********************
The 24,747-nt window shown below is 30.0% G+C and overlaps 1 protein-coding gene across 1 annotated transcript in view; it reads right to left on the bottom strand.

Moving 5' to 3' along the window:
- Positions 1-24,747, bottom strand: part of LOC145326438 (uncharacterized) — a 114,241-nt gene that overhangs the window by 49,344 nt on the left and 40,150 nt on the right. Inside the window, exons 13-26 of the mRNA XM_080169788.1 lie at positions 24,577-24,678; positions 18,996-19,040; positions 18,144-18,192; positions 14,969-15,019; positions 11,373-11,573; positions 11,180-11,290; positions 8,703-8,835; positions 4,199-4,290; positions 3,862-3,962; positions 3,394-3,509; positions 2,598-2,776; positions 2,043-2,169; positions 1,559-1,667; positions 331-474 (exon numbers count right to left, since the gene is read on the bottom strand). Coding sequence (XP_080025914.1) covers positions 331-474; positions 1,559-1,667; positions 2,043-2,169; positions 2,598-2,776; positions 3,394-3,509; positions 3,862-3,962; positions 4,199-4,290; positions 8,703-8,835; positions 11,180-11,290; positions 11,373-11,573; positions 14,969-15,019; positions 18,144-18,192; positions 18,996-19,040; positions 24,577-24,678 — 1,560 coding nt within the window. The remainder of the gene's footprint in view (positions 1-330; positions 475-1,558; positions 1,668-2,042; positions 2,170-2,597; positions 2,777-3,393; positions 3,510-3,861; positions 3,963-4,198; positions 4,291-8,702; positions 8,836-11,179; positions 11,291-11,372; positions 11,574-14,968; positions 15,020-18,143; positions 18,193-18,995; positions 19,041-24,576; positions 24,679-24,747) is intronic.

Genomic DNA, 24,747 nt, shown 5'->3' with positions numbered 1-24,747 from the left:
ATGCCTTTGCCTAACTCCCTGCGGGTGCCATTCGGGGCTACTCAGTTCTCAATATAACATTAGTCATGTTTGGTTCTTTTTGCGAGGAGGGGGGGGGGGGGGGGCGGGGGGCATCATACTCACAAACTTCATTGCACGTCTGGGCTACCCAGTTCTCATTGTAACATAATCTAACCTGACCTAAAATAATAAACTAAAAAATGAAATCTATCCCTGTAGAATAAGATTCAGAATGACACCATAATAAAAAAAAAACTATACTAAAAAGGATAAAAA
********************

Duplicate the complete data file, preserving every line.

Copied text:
The 24,747-nt window shown below is 30.0% G+C and overlaps 1 protein-coding gene across 1 annotated transcript in view; it reads right to left on the bottom strand.

Moving 5' to 3' along the window:
- Positions 1-24,747, bottom strand: part of LOC145326438 (uncharacterized) — a 114,241-nt gene that overhangs the window by 49,344 nt on the left and 40,150 nt on the right. Inside the window, exons 13-26 of the mRNA XM_080169788.1 lie at positions 24,577-24,678; positions 18,996-19,040; positions 18,144-18,192; positions 14,969-15,019; positions 11,373-11,573; positions 11,180-11,290; positions 8,703-8,835; positions 4,199-4,290; positions 3,862-3,962; positions 3,394-3,509; positions 2,598-2,776; positions 2,043-2,169; positions 1,559-1,667; positions 331-474 (exon numbers count right to left, since the gene is read on the bottom strand). Coding sequence (XP_080025914.1) covers positions 331-474; positions 1,559-1,667; positions 2,043-2,169; positions 2,598-2,776; positions 3,394-3,509; positions 3,862-3,962; positions 4,199-4,290; positions 8,703-8,835; positions 11,180-11,290; positions 11,373-11,573; positions 14,969-15,019; positions 18,144-18,192; positions 18,996-19,040; positions 24,577-24,678 — 1,560 coding nt within the window. The remainder of the gene's footprint in view (positions 1-330; positions 475-1,558; positions 1,668-2,042; positions 2,170-2,597; positions 2,777-3,393; positions 3,510-3,861; positions 3,963-4,198; positions 4,291-8,702; positions 8,836-11,179; positions 11,291-11,372; positions 11,574-14,968; positions 15,020-18,143; positions 18,193-18,995; positions 19,041-24,576; positions 24,679-24,747) is intronic.

Genomic DNA, 24,747 nt, shown 5'->3' with positions numbered 1-24,747 from the left:
ATGCCTTTGCCTAACTCCCTGCGGGTGCCATTCGGGGCTACTCAGTTCTCAATATAACATTAGTCATGTTTGGTTCTTTTTGCGAGGAGGGGGGGGGGGGGGGGCGGGGGGCATCATACTCACAAACTTCATTGCACGTCTGGGCTACCCAGTTCTCATTGTAACATAATCTAACCTGACCTAAAATAATAAACTAAAAAATGAAATCTATCCCTGTAGAATAAGATTCAGAATGACACCATAATAAAAAAAAAACTATACTAAAAAGGATAAAAA